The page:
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News Editor, LIVEKINDLY | New York City | Contactable via: kat@livekindly.co

China may soon see an end to the laws that require post-market cosmetic animal testing on makeup products, thanks to a new pilot scheme.

The “groundbreaking” plan, launched by global anti-animal testing non-profit Cruelty Free International in partnership with Knudsen&Co and Fengpu Industrial Park, would remove all remaining barriers for existing cruelty-free cosmetics brands to manufacture and market their products in China. Under current laws, all finished products, regardless of a company’s animal testing policy in other countries, must be tested on animals in order to be sold in China.

According to the press release, representatives from cruelty-free certification label Leaping Bunny and the UK Department of International Trade at the China-Britain Business Council met to discuss how to end cosmetic animal testing in China. This followed a meeting last week in which the Cruelty Free International met with representatives from the Chinese cosmetics industry in order to discuss the pilot.

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“We know there is demand from consumers in China for cruelty-free cosmetics and incentive for companies to operate in the Chinese market. Having worked intensely with our partners in China, we are delighted to be able to announce this ground-breaking project,” said Michelle Thew, CEO of Cruelty Free International. “This is a great opportunity for us to gauge the level of demand from international brands to register their interest in entering the market in China. This is a really exciting scheme that could benefit animals, consumers and cruelty-free companies alike.”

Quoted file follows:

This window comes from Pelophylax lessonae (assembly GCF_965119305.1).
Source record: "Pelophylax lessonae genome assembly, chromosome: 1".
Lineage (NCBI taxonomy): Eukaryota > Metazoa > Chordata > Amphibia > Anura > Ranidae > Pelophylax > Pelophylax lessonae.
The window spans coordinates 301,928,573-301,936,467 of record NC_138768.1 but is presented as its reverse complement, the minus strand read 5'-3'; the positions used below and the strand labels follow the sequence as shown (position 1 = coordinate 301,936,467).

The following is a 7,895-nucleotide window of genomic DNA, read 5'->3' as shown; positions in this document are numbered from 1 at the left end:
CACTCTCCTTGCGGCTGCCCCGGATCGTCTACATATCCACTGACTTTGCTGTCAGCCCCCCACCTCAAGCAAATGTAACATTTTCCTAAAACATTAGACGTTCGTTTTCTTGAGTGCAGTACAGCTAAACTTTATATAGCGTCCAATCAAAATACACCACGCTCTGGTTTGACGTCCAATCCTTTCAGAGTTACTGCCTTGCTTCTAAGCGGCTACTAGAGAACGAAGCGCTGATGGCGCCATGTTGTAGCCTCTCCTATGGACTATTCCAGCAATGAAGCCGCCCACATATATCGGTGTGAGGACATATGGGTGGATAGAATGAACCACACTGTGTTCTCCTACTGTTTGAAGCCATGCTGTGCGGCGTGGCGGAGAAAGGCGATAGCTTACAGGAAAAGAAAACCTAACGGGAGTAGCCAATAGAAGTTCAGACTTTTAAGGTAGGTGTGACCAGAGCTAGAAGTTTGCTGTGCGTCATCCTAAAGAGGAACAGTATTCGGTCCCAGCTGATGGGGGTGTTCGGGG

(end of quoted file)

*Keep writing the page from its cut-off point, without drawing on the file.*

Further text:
cruelty free cosmetics

A recent report released by Grand View Research shows that the global vegan cosmetics market is set to grow to $20.8 billion by 2025. The report highlighted that the Asia Pacific region, specifically China and Japan, will see higher demand for cruelty-free products like makeup, skincare, sun care, and hair products. This supports Thew’s claim that despite current Chinese law, Asian consumers are increasingly aware of the harsh realities of cosmetic animal testing.

Nearly 40 nations across the globe, including the entire European Union, have already banned cosmetic animal testing, citing it as cruel and unnecessary. Canada’s own cosmetic animal testing bill that would spare animals from the antiquated method is currently pending.

Additionally, last February, New York lawmakers proposed a bill that would ban the sale and import of animal tested cosmetics and the California Cruelty Free Cosmetic Act was passed in the Senate as of last month and is now awaiting approval by the Assembly.

No further details have been provided on China’s cruelty-free cosmetic pilot scheme.